Expanded museum audio descriptions help the sight-impaired envision the art

Edgar Degas, “Seated Bather Drying Her Neck,” circa 1905-1910, is one of the works in the Fine Arts Museums of San Francisco’s permanent collection with an expanded audio description for the vision impaired. “With the perspective of a voyeur, we look down upon an unclothed woman seated on a low chair,” the description reads in part. “She’s facing away from us, toward the right side of the image. Whitish fabric – perhaps a towel – is draped over her chair, concealing her lower back and buttocks. She bends her head forward, raising her left arm to hold up her long red hair, as she dries the back of her neck with another white towel held in her right hand. The towel drapes down toward the floor, hiding her knees and lower legs.” Photo: Fine Arts Museums of San Francisco

“Look, but don’t touch” has long been one of the tenets of interacting with fine art, from great works of painting to sculpture, for obvious reasons. But where does that leave museumgoers for whom seeing is limited or impossible?

Expanding the descriptions of artworks on museums’ websites and audio tours is perhaps the most significant way these institutions are becoming more accessible to people with a range of vision conditions, from partially sighted to completely blind. At the Fine Arts Museums of San Francisco, which includes the Legion of Honor and de Young Museum, a traditional artwork audio description runs about 250 words, while the expanded texts may be as many as 330. In several Bay Area museums, work on making those descriptions more inclusive is a priority.

“When we started the process, we had a blank slate,” said Karen Berniker, FAMSF’s manager of access programs. “The challenge was we only had so many words to do it in, so they needed to be the right words.”

These texts need to address specific elements to help vision-impaired museum visitors create a picture of the work in their minds — and having a member of that community involved in the process is key.

To that end, Berniker enlisted museum volunteer Dr. Stanley Yarnell to evaluate the existing audio descriptions. Yarnell, 74,  began losing his vision when he was 20. By the time he was 50, Yarnell, for whom “visual art has always been an important part of my life and travel,” had completely lost his sight. He retired from his specialty in physical medicine and rehabilitation a few years later.

Stanley Yarnell has worked with the group the Blind Posse to create new aids for the vision-impaired at Bay Area museums. Photo: Victor Rowley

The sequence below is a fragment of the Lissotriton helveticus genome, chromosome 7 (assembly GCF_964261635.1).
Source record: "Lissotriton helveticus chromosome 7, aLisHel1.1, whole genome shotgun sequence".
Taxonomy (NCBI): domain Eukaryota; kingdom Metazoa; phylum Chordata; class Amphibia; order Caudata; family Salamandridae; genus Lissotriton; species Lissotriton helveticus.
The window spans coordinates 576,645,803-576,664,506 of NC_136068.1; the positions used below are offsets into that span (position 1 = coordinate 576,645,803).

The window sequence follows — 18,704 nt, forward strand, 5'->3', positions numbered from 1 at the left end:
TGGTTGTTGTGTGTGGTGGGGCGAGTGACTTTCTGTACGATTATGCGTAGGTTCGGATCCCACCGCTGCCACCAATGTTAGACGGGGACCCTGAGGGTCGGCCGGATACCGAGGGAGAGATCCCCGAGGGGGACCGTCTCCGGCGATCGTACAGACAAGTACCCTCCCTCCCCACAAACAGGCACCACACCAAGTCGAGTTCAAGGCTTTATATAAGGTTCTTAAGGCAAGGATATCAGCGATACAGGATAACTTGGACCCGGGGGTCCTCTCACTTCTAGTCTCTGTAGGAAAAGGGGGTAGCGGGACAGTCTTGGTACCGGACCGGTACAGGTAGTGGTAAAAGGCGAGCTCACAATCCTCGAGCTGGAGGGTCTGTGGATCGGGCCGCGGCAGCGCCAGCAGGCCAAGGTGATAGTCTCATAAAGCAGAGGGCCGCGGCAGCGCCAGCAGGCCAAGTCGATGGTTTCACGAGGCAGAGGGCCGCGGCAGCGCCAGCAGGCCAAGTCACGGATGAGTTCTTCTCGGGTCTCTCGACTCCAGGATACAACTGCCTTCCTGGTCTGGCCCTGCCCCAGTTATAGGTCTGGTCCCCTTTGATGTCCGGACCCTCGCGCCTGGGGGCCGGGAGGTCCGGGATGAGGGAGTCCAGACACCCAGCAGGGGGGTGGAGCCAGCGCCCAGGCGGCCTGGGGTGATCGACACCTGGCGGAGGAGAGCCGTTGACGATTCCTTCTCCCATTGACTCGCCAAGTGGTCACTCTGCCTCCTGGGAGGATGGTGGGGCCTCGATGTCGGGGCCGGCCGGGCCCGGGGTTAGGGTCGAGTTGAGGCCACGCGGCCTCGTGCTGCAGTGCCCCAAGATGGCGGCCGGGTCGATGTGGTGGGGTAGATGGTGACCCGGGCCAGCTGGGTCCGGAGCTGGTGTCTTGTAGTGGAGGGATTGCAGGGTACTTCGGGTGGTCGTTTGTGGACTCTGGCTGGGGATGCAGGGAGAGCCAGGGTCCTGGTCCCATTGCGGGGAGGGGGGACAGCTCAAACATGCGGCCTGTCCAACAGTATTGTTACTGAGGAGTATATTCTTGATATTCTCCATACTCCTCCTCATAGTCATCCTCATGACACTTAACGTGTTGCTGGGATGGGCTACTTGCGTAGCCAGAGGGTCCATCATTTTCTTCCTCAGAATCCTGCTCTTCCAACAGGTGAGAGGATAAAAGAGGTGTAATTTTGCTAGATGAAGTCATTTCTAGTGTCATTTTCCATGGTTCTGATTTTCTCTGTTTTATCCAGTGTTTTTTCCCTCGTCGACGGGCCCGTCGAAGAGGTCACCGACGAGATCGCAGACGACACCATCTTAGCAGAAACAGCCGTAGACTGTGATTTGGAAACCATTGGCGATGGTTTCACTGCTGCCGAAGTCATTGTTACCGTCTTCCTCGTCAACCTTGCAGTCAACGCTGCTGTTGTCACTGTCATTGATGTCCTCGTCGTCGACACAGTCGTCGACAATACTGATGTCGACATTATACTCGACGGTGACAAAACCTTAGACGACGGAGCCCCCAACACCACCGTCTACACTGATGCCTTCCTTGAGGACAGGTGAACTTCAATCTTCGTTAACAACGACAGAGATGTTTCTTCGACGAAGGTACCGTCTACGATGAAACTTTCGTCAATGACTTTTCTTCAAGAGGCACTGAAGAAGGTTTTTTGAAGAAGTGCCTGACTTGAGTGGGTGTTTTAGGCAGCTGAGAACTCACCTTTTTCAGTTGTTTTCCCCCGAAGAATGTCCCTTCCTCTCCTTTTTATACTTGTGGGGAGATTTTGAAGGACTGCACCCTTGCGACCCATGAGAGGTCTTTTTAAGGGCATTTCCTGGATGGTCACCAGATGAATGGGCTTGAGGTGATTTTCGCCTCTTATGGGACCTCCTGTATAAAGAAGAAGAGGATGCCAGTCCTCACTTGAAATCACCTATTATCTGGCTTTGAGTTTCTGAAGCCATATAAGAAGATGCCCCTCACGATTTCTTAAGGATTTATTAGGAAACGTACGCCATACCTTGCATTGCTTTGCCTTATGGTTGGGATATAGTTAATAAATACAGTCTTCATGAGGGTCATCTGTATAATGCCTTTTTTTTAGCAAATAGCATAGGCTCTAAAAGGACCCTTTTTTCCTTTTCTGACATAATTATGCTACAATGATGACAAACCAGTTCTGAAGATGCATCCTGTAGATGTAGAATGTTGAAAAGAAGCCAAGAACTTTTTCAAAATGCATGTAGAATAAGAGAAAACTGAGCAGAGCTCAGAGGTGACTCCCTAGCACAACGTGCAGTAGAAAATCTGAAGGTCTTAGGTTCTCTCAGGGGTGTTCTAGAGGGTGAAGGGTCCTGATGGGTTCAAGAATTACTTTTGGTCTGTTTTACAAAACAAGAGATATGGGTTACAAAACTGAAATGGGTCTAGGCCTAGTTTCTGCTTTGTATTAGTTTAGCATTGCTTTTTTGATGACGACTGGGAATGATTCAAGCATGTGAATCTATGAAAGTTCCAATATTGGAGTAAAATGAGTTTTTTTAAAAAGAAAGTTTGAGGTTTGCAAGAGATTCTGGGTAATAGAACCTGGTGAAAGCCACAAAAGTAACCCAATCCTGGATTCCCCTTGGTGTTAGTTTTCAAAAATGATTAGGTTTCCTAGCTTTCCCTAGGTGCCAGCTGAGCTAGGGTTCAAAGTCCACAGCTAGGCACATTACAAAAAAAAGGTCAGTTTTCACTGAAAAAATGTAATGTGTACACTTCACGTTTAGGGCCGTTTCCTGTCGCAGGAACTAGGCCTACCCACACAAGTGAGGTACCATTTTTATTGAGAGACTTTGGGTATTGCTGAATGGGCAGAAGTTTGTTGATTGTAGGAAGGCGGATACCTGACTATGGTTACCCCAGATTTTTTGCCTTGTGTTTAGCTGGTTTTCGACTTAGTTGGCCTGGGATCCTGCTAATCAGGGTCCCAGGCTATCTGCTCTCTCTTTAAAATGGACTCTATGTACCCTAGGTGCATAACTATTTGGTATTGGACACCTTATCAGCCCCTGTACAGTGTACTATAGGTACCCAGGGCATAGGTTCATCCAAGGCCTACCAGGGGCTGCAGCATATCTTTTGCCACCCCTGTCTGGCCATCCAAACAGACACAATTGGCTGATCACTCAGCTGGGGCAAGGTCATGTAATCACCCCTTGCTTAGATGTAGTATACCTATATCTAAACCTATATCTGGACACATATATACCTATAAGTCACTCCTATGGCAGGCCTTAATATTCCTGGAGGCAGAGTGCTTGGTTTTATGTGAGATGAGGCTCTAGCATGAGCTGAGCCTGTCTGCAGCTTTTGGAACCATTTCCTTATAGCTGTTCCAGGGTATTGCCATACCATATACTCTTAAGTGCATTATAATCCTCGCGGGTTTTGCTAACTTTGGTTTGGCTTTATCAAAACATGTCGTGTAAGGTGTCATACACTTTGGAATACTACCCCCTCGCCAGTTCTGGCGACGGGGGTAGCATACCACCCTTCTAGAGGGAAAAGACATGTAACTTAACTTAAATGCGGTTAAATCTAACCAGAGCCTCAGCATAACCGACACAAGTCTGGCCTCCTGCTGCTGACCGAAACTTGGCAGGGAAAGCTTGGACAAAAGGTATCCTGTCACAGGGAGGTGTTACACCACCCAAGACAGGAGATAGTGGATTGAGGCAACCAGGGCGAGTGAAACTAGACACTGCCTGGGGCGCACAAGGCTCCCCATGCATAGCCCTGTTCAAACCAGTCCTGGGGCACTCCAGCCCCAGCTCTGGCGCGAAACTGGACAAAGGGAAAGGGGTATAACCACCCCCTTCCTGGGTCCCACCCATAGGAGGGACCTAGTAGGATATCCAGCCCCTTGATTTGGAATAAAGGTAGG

For years, Yarnell depended on general audio tours at museums, and found that while they would discuss the context of the work, they often lacked a description of the work’s content.

But Yarnell, who began volunteering with the museums in 2017, said, “I was really engaged in spite of the fact that I couldn’t see, but it was because my partner was being forced, on the spot, to create a kind of audio description (for me). Not everyone has that.”

To better address these needs, in 2015 Yarnell started the Blind Posse, an informal network of people connected through social media working to improve access for the vision-impaired in Bay Area art museums. In addition to the de Young and Legion of Honor, the Blind Posse has worked with the Asian Art Museum, San Francisco Museum of Modern Art, Museum of Craft and Design, and Contemporary Jewish Museum in San Francisco as well as the Palo Alto Arts Center and Cantor Arts Center and Anderson Collection on the Peninsula.

The Blind Posse has five primary objectives:

  • Encouraging museums to create audio descriptions of works in their permanent collections as well as in temporary exhibitions, then making the descriptions accessible by mobile device, app and/or as part of docent-led tours.
  • Increasing opportunities for haptic (touch-based) experiences with three-dimensional art, or 3-D replicas of art.
  • Ensuring that museum websites are compatible with technological tools for vision-impaired visitors and that accessibility resources are easy to find for patrons.
  • Improving large-print signage, including braille, tactile maps and audio directions.